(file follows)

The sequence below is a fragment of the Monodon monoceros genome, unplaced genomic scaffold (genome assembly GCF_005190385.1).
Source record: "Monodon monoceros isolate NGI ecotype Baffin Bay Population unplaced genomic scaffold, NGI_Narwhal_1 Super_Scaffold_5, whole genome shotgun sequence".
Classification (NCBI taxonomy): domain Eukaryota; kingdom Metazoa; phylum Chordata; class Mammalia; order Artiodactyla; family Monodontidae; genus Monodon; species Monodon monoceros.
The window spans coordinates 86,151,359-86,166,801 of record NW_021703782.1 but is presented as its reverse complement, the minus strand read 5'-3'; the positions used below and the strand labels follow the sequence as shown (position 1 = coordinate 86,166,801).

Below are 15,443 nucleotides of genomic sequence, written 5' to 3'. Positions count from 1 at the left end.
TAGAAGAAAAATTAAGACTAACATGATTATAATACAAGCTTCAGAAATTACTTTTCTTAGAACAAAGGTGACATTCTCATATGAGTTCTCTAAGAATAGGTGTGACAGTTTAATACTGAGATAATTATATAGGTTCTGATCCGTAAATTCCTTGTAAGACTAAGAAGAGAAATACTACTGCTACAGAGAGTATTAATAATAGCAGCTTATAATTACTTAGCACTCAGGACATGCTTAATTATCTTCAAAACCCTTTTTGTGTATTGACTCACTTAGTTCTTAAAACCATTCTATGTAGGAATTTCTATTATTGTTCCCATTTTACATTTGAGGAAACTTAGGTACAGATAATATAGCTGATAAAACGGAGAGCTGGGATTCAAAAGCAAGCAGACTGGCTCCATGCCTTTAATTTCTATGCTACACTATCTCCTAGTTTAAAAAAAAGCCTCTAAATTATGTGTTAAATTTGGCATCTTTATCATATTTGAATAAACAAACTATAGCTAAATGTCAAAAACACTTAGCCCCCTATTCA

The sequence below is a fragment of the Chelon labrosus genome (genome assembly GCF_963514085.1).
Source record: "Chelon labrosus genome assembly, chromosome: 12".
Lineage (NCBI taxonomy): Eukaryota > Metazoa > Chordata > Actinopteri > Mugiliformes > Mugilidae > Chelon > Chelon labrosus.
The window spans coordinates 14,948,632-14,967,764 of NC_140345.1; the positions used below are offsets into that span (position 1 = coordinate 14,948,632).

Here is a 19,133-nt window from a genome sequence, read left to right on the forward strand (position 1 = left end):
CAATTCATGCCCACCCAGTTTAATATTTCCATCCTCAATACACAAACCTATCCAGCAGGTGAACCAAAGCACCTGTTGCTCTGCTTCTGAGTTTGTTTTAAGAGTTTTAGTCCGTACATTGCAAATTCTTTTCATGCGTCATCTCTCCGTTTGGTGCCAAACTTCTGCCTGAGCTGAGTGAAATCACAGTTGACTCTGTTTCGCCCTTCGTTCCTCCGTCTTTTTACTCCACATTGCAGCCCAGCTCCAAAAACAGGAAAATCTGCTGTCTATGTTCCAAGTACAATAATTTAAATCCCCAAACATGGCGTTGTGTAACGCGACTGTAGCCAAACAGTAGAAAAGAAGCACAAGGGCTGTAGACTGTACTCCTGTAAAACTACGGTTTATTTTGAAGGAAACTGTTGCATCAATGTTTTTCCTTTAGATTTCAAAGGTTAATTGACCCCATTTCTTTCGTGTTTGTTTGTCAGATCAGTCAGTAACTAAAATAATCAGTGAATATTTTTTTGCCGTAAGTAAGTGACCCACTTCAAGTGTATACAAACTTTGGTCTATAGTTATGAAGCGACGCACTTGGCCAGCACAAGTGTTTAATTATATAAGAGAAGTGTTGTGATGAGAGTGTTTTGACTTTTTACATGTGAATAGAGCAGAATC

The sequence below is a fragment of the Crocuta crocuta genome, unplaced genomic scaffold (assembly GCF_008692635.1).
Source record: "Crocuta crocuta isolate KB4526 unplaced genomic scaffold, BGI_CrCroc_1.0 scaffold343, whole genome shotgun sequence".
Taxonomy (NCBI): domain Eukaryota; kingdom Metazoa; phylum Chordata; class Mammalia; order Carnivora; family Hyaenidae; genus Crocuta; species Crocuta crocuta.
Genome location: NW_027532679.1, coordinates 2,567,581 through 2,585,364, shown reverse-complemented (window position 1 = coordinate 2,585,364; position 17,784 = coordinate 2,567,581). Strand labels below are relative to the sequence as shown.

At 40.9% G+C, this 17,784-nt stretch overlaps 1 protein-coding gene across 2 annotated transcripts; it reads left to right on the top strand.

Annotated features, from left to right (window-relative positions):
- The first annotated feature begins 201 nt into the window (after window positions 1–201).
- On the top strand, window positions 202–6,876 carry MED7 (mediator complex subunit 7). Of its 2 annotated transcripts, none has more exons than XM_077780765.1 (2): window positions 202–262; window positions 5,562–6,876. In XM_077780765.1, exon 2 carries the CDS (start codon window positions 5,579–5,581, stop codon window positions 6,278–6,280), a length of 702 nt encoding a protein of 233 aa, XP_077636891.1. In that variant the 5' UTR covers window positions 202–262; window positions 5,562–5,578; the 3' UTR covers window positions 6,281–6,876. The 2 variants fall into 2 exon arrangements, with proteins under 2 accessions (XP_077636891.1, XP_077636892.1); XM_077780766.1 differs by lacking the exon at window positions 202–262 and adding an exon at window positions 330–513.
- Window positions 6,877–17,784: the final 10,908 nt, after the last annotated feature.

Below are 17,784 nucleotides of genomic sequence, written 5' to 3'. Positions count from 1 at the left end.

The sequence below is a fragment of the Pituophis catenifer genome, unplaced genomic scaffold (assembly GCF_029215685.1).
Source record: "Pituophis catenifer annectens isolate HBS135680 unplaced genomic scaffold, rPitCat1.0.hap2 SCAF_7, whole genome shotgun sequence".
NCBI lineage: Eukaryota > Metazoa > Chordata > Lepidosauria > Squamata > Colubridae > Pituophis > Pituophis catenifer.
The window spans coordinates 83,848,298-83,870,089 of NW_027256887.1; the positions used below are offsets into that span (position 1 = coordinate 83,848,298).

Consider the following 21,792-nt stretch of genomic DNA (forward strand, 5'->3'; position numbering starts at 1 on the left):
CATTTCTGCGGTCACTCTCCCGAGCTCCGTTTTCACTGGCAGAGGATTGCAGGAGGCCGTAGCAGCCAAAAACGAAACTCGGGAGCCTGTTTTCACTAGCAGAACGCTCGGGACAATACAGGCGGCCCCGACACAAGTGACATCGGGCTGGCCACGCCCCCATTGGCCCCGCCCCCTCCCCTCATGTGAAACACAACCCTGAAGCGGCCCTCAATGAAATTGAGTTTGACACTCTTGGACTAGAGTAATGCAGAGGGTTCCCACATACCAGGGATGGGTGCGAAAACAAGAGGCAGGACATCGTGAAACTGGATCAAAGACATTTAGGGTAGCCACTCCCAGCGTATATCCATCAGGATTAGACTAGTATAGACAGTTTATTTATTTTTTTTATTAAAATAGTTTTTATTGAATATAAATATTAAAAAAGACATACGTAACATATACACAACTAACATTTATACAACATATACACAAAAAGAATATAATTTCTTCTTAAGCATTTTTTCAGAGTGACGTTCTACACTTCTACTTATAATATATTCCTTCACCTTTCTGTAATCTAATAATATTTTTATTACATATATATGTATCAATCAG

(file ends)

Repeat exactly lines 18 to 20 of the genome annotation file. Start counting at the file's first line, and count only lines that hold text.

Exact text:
Annotated features, from left to right (window-relative positions):
- The first annotated feature begins 201 nt into the window (after window positions 1–201).
- On the top strand, window positions 202–6,876 carry MED7 (mediator complex subunit 7). Of its 2 annotated transcripts, none has more exons than XM_077780765.1 (2): window positions 202–262; window positions 5,562–6,876. In XM_077780765.1, exon 2 carries the CDS (start codon window positions 5,579–5,581, stop codon window positions 6,278–6,280), a length of 702 nt encoding a protein of 233 aa, XP_077636891.1. In that variant the 5' UTR covers window positions 202–262; window positions 5,562–5,578; the 3' UTR covers window positions 6,281–6,876. The 2 variants fall into 2 exon arrangements, with proteins under 2 accessions (XP_077636891.1, XP_077636892.1); XM_077780766.1 differs by lacking the exon at window positions 202–262 and adding an exon at window positions 330–513.